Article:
Even though he likes to pick and chose his projects carefully, Jason Falkner has had an amazing run of recording dates—both on solo albums and as a sideman with the likes of Beck, Air and Paul McCartney—that would turn most musicians pea green. And Falkner has also been a crucial part of critically lauded releases by ’90s indie-rock heroes Eric Matthews, the Grays and Jellyfish, as well as getting his feet wet with original Paisley Underground cult combo the Three O’Clock. Falkner has a stellar solo set due out this summer called All Quiet On The Noise Floor that threatens to pass his previous solo release, I’m OK, You’re OK (from February), like a slow runner being lapped on the bases by a real speedburner. Falkner is guest editing magnetmagazine.com all week. Read our Q&A with him and our 2008 Jellyfish feature.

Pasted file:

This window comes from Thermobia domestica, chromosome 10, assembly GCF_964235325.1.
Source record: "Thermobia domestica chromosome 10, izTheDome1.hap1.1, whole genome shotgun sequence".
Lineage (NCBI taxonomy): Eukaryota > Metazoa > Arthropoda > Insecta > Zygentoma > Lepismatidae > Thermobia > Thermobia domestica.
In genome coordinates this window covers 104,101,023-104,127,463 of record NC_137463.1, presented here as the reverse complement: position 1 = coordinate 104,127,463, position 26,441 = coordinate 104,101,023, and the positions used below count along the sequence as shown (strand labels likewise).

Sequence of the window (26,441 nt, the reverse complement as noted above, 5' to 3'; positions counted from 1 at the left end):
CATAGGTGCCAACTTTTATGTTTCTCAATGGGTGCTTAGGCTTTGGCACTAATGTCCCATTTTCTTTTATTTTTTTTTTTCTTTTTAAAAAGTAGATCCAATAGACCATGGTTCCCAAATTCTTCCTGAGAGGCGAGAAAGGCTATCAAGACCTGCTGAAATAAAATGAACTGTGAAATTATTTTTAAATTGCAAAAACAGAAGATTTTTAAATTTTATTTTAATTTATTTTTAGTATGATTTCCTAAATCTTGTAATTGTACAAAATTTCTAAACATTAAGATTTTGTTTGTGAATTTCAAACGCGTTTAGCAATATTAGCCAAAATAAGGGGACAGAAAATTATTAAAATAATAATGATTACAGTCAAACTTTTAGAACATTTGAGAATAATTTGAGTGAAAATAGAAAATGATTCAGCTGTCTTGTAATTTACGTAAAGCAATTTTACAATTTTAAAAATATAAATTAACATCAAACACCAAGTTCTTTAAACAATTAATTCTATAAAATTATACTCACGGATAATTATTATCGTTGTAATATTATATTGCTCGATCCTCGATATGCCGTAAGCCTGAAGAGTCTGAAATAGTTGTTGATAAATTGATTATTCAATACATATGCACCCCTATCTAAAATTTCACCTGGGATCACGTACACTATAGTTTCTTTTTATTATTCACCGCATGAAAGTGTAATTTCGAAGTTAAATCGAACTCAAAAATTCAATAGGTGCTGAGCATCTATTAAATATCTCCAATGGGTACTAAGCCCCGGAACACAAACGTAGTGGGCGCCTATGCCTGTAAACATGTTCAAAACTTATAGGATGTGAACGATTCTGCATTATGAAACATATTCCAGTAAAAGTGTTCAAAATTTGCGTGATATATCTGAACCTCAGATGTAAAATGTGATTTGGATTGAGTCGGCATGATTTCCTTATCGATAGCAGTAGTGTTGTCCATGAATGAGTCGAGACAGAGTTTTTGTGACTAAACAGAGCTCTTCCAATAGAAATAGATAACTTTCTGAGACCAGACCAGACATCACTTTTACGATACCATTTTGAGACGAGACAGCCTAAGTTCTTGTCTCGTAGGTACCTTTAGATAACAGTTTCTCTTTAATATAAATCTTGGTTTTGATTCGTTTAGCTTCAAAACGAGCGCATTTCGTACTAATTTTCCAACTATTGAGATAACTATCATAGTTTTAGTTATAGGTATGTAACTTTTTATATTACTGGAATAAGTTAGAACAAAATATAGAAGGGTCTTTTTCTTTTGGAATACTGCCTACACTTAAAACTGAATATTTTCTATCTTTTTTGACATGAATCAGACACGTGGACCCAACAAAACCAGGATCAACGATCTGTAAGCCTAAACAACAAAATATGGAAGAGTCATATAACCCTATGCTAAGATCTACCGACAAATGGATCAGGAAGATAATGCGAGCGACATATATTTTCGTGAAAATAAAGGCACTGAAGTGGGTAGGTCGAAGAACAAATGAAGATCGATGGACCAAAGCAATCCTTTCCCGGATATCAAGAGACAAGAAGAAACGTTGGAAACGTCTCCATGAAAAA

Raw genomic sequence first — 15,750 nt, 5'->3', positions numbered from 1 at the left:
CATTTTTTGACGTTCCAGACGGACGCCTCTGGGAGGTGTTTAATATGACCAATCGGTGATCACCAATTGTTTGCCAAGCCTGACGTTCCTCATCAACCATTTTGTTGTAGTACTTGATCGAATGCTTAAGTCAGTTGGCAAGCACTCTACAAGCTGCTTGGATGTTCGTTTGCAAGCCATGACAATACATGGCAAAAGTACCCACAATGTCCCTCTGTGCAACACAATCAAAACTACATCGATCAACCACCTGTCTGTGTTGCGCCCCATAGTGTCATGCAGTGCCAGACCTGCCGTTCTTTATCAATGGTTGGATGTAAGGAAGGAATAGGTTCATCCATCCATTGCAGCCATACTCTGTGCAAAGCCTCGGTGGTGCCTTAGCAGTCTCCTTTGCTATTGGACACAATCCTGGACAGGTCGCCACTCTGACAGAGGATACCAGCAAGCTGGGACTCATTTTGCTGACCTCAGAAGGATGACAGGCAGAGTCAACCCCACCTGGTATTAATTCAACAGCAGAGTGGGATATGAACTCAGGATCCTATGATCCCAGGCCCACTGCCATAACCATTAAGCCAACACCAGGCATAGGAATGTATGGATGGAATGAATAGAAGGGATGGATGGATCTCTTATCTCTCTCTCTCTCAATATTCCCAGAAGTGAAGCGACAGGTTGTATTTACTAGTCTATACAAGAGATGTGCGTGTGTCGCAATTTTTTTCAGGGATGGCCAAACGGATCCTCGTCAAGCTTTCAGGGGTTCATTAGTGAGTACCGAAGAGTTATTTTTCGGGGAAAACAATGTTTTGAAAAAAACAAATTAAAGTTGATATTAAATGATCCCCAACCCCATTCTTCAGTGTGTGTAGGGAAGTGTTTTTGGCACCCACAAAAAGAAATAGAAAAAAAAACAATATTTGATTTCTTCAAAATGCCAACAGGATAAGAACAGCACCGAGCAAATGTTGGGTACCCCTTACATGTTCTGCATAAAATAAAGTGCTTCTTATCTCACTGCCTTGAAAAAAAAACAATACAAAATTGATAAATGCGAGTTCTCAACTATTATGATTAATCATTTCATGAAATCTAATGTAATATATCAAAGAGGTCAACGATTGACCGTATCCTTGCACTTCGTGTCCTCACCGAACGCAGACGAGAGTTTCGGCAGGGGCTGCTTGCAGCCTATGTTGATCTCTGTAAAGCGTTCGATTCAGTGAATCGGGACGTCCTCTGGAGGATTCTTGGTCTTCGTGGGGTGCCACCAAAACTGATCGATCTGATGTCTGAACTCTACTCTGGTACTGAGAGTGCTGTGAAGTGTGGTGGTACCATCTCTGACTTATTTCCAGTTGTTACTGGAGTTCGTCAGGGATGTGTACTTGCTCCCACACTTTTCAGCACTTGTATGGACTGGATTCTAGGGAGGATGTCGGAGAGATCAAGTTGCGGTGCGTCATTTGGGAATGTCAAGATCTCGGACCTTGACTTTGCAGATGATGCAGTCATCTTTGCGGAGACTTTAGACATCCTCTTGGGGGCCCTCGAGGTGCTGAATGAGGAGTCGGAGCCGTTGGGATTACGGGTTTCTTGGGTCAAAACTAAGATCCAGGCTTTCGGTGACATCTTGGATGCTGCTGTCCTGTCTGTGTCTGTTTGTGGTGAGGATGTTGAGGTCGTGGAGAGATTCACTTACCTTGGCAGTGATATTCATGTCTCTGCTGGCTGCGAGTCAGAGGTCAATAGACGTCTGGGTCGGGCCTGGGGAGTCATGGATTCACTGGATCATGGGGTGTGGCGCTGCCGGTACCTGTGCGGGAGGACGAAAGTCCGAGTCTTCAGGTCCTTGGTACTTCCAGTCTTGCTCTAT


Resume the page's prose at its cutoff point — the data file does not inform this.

Falkner: R. Stevie Moore has become somewhat of a pen pal, and I am so proud to know him even if, for now, it’s just in a virtual sense. His music is impossible to define, and his output is staggering, with somewhere near 30 records released since the ’70s, all of which contain true gems that very few have heard. I not going to get into the “why isn’t this guy more famous?” bullshit that I hear regarding his (and even my own) career, because the thing to concentrate on here is R. Stevie’s dedication to his beautifully bizarre take on popular music. These are brilliant pop—and I mean pop in the classic sense—songs he writes, but the really interesting part of his process is the way these songs get arranged and recorded: very experimental, “bedroom recording,” greatest song ever thrown into Dr. Demento‘s blender. You know, people toss around the DIY term left and right, but this guy is a one-man do-it-yerself army. Favorite tracks of mine are “I Hope That You Remember,” “Play Myself Some Music,” etc. Get it all. We will collaborate on something soon and spew it into the universe.